Fall 2013 Graduate Course Listings

Fall 2013 Graduate Course Listings

Fall 2013 Graduate Course Listings


Reminder about Registration Procedures:

Please keep in mind that we will register you in the order in which you submit your course requests to us via the Survey Monkey link sent to all students in the program. Please complete the survey as soon as possible, as we will not register you unless or until you have done so.

Dr. Adams or Dr. Witschi can begin registering you on March 11, 2013.

If you need advising about your course choices or program requirements, stop by 625 Sprau. Spring advising hours are Tuesdays 2:00-5:00; Wednesdays 1-4:30; and, Thursdays noon-3.


ENGL 5300: Medieval Literature ENGL 6100: The Gothic: Tradition and Innovation in British and Irish Fiction, 1760-1900
ENGL 5390: Post-Colonial Literature ENGL 6110: Literary Forms--Flash Fiction
ENGL 5550: Chaucer: Chivalry, Courtly Love, and Violence ENGL 6420: Studies in Drama
ENGL 5550: Spenser and Milton ENGL 6660: Graduate Writing Workshop--Fiction
ENGL 5670: Creative Writing Workshop--Poetry ENGL 6660: Graduate Writing Workshop--Poetry
ENGL 5680: Creative Writing Workshop--Playwriting ENGL 6690: Methods of Teaching College Writing
ENGL 5760: Introduction to Old Norse ENGL 6800: Advanced Methods in Teaching Literature


English 5300: Medieval Literature

CRN: 45924
Wednesdays, 4:00-6:20; Brown 3030
Dr. Jana Schulman
Fulfills: Ph.D. Distribution requirement for medieval literature; M.A.-level elective

Diverse texts of the Middle Ages can belong to various genres, raising questions of how epic should be defined. Epic is traditionally understood as a verse narrative about a male hero and his heroic deeds of honor. What unifies the works that we will read over the course of this semester is the fundamental place of “community,” whether the works tell the tales of the establishment of particular communities, the foundation from which communities contemporary with the singer or author draw cultural meaning, or the end of a foundational community. While these communities focus primarily on the deeds of men, the communities in which and for which they perform these deeds also consist of women. Reading these diverse texts will allow us to discuss epic broadly and then more narrowly by examining women authors of epic, female characters in epic, and women’s history as reflected upon in these texts in addition to gender and power dynamics.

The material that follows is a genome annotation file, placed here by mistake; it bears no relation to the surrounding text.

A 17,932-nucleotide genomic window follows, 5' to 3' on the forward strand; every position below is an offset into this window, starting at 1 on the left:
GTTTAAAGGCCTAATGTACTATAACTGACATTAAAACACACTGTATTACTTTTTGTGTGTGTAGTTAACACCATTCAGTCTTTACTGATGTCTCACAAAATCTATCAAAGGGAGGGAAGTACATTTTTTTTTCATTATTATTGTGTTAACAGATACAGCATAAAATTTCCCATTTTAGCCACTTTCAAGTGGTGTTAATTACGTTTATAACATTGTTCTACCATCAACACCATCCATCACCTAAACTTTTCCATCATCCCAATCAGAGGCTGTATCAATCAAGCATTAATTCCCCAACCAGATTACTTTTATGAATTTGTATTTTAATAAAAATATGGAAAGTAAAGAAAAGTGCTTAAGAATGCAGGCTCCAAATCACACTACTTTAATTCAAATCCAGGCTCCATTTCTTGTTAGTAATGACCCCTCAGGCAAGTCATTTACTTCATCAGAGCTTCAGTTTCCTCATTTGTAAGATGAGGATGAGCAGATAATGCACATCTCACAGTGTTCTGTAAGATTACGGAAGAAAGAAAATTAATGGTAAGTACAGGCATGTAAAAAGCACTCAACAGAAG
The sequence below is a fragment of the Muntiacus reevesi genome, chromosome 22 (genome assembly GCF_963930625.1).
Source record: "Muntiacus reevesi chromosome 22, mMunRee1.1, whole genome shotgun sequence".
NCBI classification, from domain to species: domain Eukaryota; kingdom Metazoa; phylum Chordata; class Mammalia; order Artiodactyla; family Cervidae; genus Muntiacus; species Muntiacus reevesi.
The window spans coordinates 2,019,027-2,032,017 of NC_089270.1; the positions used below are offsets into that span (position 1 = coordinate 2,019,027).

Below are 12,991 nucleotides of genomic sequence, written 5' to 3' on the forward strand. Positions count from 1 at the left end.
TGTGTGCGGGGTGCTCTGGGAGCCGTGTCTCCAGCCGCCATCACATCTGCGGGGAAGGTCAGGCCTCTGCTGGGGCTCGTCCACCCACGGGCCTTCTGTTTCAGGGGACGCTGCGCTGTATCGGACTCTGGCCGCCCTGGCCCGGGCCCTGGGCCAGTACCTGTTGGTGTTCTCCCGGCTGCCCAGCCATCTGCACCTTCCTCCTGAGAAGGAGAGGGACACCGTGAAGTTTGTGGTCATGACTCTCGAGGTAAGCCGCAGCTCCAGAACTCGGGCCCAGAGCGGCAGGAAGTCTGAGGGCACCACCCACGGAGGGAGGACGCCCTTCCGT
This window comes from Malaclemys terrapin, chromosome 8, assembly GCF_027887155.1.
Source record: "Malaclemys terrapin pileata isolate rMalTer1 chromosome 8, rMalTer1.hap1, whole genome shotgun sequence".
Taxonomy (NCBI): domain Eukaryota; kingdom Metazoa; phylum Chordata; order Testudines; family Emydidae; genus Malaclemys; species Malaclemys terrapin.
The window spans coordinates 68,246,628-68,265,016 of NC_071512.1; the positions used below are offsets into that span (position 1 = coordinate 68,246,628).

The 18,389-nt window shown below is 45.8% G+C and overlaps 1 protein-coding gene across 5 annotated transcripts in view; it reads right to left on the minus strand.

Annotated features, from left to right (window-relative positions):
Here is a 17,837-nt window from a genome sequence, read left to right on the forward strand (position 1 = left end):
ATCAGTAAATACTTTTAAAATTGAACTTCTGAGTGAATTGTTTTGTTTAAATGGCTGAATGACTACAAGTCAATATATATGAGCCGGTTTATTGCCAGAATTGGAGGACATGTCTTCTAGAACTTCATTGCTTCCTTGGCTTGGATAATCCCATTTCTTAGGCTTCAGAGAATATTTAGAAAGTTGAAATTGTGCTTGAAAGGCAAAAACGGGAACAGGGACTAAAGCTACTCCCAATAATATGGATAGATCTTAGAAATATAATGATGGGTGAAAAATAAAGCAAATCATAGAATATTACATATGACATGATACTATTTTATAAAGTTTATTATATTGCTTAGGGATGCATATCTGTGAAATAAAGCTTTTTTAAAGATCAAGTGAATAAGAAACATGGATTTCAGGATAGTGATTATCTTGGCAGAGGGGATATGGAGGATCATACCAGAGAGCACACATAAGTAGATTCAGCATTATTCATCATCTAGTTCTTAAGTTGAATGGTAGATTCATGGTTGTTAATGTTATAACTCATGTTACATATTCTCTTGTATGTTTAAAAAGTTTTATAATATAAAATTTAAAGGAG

English 5390: Post-Colonial Literature

CRN: 45646
Thursdays, 6:30-9:00; Brown 3003
Dr. Mustafa Mirzeler
Fulfills: Ph.D. requirement for Non-traditional literature; M.A.-level elective

Writing about post-colonialism and literature, Ngugi wa Thiong’o, one of the greatest African novelists, suggests that in moments of change, when new societies arise from the old ones, powerful members of the new society often impose silence on the population by taking away certain human rights, such as the right to organize and the right to express political opinions. Such acts, however simultaneously give voice to the oppressed population, and this includes storytellers, writers and artists (1998: 26-28). Political rulers and others have throughout history sought to tame the tongue of the African storyteller and the writers, but success in such endeavors is only sporadically successful, is never long-lasting (Scheub 1996: XV). The African storytellers fuse ancient ideas, motifs, and images of the past with the emotionally felt experiences of the members of their audiences as they persuasively provide new contexts, meaning, and insights to society’s contemporary problems. Storytellers and writers work the images of their tradition to transform the tale into a symbol of the collective voice around which the members of the society could be mobilized for social and political change.

This course gives voice to the African storytellers who are seldom heard from outside of their villages as well as the internationally recognized novelists. Important changes in the lives of the African people came about not only through colonization of the continent, the development of the post-colonial nation states, the introduction of wage labor and modernity, but also by new world order, new forms of political violence and terrorism which have altered the core of the African societies. In contrast to the changes relating to modern nation states which devalued women’s power and authority, and hindered their mobility, new form of terrorism have increased young men’s power and authority and enhanced their mobility and international networking abilities. One of the themes that will dominate the class discussion is the impact of the new form of international violence and terrorism which impacted people’s daily lives, altered gender relations, and transformed the meanings of death and violence. When we analyze the stories of these storytellers and writers, we can see how the narrative of the storytellers gives voice to alternative discourse and becomes an integral expression of the oppressed, serving the imagination and the creation of a new societies and landscapes, engendering new memories from those of the past.


English 5550: Studies in Major Authors - Chaucer: Chivalry, Courtly Love, and Violence

CRN: 45645
Thursdays, 4:00-6:20;
Dr. Eve Salisbury
Fulfills: Ph.D. distribution requirement for British Literature to 1500; M.A.-level elective